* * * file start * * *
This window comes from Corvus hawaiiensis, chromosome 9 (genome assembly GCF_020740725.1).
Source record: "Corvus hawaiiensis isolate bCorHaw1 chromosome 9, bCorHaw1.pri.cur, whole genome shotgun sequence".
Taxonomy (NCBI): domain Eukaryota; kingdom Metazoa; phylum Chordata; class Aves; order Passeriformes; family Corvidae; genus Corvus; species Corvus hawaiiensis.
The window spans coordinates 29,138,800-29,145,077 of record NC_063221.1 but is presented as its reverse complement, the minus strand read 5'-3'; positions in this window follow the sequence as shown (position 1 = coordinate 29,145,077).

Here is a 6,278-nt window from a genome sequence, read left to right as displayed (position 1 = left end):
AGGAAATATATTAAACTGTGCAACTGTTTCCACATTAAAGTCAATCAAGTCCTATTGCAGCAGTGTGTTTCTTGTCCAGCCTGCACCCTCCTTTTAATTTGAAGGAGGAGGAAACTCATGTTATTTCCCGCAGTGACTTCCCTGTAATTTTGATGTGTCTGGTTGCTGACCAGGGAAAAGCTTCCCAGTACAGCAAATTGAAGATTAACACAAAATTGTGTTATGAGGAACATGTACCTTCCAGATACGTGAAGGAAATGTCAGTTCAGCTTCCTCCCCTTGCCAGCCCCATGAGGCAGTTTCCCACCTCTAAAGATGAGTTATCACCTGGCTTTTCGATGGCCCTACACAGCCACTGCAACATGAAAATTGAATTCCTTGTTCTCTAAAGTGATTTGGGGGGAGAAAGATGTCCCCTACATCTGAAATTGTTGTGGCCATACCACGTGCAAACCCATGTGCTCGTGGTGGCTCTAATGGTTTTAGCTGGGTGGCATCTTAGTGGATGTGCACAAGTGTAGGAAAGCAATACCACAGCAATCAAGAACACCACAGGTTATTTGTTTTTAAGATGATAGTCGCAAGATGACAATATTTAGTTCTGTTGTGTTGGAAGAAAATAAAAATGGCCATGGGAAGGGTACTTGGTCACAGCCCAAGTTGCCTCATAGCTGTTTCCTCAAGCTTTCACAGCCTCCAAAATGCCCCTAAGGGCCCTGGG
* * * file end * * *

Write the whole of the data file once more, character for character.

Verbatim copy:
This window comes from Corvus hawaiiensis, chromosome 9 (genome assembly GCF_020740725.1).
Source record: "Corvus hawaiiensis isolate bCorHaw1 chromosome 9, bCorHaw1.pri.cur, whole genome shotgun sequence".
Taxonomy (NCBI): domain Eukaryota; kingdom Metazoa; phylum Chordata; class Aves; order Passeriformes; family Corvidae; genus Corvus; species Corvus hawaiiensis.
The window spans coordinates 29,138,800-29,145,077 of record NC_063221.1 but is presented as its reverse complement, the minus strand read 5'-3'; positions in this window follow the sequence as shown (position 1 = coordinate 29,145,077).

Here is a 6,278-nt window from a genome sequence, read left to right as displayed (position 1 = left end):
AGGAAATATATTAAACTGTGCAACTGTTTCCACATTAAAGTCAATCAAGTCCTATTGCAGCAGTGTGTTTCTTGTCCAGCCTGCACCCTCCTTTTAATTTGAAGGAGGAGGAAACTCATGTTATTTCCCGCAGTGACTTCCCTGTAATTTTGATGTGTCTGGTTGCTGACCAGGGAAAAGCTTCCCAGTACAGCAAATTGAAGATTAACACAAAATTGTGTTATGAGGAACATGTACCTTCCAGATACGTGAAGGAAATGTCAGTTCAGCTTCCTCCCCTTGCCAGCCCCATGAGGCAGTTTCCCACCTCTAAAGATGAGTTATCACCTGGCTTTTCGATGGCCCTACACAGCCACTGCAACATGAAAATTGAATTCCTTGTTCTCTAAAGTGATTTGGGGGGAGAAAGATGTCCCCTACATCTGAAATTGTTGTGGCCATACCACGTGCAAACCCATGTGCTCGTGGTGGCTCTAATGGTTTTAGCTGGGTGGCATCTTAGTGGATGTGCACAAGTGTAGGAAAGCAATACCACAGCAATCAAGAACACCACAGGTTATTTGTTTTTAAGATGATAGTCGCAAGATGACAATATTTAGTTCTGTTGTGTTGGAAGAAAATAAAAATGGCCATGGGAAGGGTACTTGGTCACAGCCCAAGTTGCCTCATAGCTGTTTCCTCAAGCTTTCACAGCCTCCAAAATGCCCCTAAGGGCCCTGGG